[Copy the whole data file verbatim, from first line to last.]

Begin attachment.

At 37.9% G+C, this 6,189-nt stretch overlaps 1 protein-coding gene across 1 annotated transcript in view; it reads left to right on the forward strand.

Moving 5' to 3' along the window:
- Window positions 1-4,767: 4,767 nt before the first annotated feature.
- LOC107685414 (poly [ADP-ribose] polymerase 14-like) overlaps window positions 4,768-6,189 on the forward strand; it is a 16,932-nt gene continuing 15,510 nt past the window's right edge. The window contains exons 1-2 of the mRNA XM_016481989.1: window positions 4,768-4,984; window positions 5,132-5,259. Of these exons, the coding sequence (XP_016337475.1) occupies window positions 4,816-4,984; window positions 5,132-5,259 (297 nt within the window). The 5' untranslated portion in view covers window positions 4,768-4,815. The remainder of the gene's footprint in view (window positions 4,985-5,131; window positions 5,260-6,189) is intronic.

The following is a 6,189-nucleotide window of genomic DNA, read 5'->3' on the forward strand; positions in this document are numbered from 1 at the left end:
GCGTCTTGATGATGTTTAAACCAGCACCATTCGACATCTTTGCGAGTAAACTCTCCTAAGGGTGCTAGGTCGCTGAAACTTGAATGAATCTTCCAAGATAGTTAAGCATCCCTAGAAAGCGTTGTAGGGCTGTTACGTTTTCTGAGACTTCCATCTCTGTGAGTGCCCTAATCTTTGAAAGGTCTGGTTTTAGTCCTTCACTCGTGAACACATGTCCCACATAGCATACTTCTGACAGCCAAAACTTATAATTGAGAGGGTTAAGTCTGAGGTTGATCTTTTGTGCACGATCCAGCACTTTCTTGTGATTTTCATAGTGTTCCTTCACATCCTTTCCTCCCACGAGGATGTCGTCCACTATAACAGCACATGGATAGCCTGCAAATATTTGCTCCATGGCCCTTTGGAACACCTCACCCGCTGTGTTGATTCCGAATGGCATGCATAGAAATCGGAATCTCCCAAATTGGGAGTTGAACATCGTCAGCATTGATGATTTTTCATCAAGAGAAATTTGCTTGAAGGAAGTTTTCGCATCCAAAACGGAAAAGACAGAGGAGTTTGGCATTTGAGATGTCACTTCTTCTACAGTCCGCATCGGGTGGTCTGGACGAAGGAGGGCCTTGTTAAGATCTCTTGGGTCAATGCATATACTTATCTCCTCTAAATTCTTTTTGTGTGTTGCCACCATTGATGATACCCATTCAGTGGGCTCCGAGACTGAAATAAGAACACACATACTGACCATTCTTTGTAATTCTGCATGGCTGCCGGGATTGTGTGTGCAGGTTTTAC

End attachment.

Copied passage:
At 37.9% G+C, this 6,189-nt stretch overlaps 1 protein-coding gene across 1 annotated transcript in view; it reads left to right on the forward strand.

Moving 5' to 3' along the window:
- Window positions 1-4,767: 4,767 nt before the first annotated feature.
- LOC107685414 (poly [ADP-ribose] polymerase 14-like) overlaps window positions 4,768-6,189 on the forward strand; it is a 16,932-nt gene continuing 15,510 nt past the window's right edge. The window contains exons 1-2 of the mRNA XM_016481989.1: window positions 4,768-4,984; window positions 5,132-5,259. Of these exons, the coding sequence (XP_016337475.1) occupies window positions 4,816-4,984; window positions 5,132-5,259 (297 nt within the window). The 5' untranslated portion in view covers window positions 4,768-4,815. The remainder of the gene's footprint in view (window positions 4,985-5,131; window positions 5,260-6,189) is intronic.

The following is a 6,189-nucleotide window of genomic DNA, read 5'->3' on the forward strand; positions in this document are numbered from 1 at the left end:
GCGTCTTGATGATGTTTAAACCAGCACCATTCGACATCTTTGCGAGTAAACTCTCCTAAGGGTGCTAGGTCGCTGAAACTTGAATGAATCTTCCAAGATAGTTAAGCATCCCTAGAAAGCGTTGTAGGGCTGTTACGTTTTCTGAGACTTCCATCTCTGTGAGTGCCCTAATCTTTGAAAGGTCTGGTTTTAGTCCTTCACTCGTGAACACATGTCCCACATAGCATACTTCTGACAGCCAAAACTTATAATTGAGAGGGTTAAGTCTGAGGTTGATCTTTTGTGCACGATCCAGCACTTTCTTGTGATTTTCATAGTGTTCCTTCACATCCTTTCCTCCCACGAGGATGTCGTCCACTATAACAGCACATGGATAGCCTGCAAATATTTGCTCCATGGCCCTTTGGAACACCTCACCCGCTGTGTTGATTCCGAATGGCATGCATAGAAATCGGAATCTCCCAAATTGGGAGTTGAACATCGTCAGCATTGATGATTTTTCATCAAGAGAAATTTGCTTGAAGGAAGTTTTCGCATCCAAAACGGAAAAGACAGAGGAGTTTGGCATTTGAGATGTCACTTCTTCTACAGTCCGCATCGGGTGGTCTGGACGAAGGAGGGCCTTGTTAAGATCTCTTGGGTCAATGCATATACTTATCTCCTCTAAATTCTTTTTGTGTGTTGCCACCATTGATGATACCCATTCAGTGGGCTCCGAGACTGAAATAAGAACACACATACTGACCATTCTTTGTAATTCTGCATGGCTGCCGGGATTGTGTGTGCAGGTTTTAC